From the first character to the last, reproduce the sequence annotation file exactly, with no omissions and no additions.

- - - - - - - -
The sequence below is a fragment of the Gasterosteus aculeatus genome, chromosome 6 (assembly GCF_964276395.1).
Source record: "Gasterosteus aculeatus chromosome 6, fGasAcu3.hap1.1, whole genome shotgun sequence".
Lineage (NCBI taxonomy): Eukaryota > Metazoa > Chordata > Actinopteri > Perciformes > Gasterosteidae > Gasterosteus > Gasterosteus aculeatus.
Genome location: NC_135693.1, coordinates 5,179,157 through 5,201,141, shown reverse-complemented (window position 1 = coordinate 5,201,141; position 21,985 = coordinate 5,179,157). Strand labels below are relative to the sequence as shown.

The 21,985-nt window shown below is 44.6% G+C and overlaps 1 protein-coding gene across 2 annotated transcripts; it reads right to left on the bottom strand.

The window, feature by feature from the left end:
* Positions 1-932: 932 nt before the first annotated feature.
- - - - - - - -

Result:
The sequence below is a fragment of the Gasterosteus aculeatus genome, chromosome 6 (assembly GCF_964276395.1).
Source record: "Gasterosteus aculeatus chromosome 6, fGasAcu3.hap1.1, whole genome shotgun sequence".
Lineage (NCBI taxonomy): Eukaryota > Metazoa > Chordata > Actinopteri > Perciformes > Gasterosteidae > Gasterosteus > Gasterosteus aculeatus.
Genome location: NC_135693.1, coordinates 5,179,157 through 5,201,141, shown reverse-complemented (window position 1 = coordinate 5,201,141; position 21,985 = coordinate 5,179,157). Strand labels below are relative to the sequence as shown.

The 21,985-nt window shown below is 44.6% G+C and overlaps 1 protein-coding gene across 2 annotated transcripts; it reads right to left on the bottom strand.

The window, feature by feature from the left end:
* Positions 1-932: 932 nt before the first annotated feature.